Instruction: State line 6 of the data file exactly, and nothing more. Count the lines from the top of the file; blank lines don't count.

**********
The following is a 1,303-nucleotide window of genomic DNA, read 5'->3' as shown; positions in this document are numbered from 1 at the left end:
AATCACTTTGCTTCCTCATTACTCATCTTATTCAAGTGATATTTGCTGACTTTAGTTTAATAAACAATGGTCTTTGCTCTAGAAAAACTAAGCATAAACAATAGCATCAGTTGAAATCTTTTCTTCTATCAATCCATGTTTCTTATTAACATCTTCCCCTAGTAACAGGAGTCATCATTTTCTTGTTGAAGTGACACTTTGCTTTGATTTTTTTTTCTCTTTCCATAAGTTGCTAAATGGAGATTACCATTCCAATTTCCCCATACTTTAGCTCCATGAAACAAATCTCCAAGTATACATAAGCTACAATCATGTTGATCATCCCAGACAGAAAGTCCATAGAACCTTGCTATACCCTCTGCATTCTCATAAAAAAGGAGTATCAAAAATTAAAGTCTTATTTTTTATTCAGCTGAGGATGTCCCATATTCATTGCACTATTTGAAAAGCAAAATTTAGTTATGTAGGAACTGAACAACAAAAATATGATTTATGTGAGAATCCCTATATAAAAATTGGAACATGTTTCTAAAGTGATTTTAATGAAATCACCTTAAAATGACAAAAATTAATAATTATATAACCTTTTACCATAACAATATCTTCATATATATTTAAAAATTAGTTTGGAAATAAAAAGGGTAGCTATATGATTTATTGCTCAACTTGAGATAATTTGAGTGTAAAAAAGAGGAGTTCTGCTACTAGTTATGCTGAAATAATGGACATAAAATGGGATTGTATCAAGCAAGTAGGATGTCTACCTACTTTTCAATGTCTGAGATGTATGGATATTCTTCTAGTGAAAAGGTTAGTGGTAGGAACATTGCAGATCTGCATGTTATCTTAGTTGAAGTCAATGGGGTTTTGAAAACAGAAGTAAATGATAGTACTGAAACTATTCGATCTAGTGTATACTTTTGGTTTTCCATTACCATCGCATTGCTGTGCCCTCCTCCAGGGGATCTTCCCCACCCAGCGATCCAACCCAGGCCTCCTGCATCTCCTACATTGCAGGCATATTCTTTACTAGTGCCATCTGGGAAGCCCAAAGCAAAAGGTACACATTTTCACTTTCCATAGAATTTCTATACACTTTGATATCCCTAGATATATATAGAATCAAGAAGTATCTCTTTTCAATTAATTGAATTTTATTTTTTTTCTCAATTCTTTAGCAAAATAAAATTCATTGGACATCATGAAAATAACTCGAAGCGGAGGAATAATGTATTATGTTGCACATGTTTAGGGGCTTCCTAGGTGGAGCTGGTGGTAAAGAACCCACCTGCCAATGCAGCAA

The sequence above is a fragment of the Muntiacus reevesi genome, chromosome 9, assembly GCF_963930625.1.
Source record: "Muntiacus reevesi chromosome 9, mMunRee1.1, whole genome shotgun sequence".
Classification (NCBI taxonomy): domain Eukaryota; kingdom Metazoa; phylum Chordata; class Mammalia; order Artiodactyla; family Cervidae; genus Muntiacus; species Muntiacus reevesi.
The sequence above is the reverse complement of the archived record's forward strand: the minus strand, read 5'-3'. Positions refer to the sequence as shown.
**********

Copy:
The sequence above is the reverse complement of the archived record's forward strand: the minus strand, read 5'-3'. Positions refer to the sequence as shown.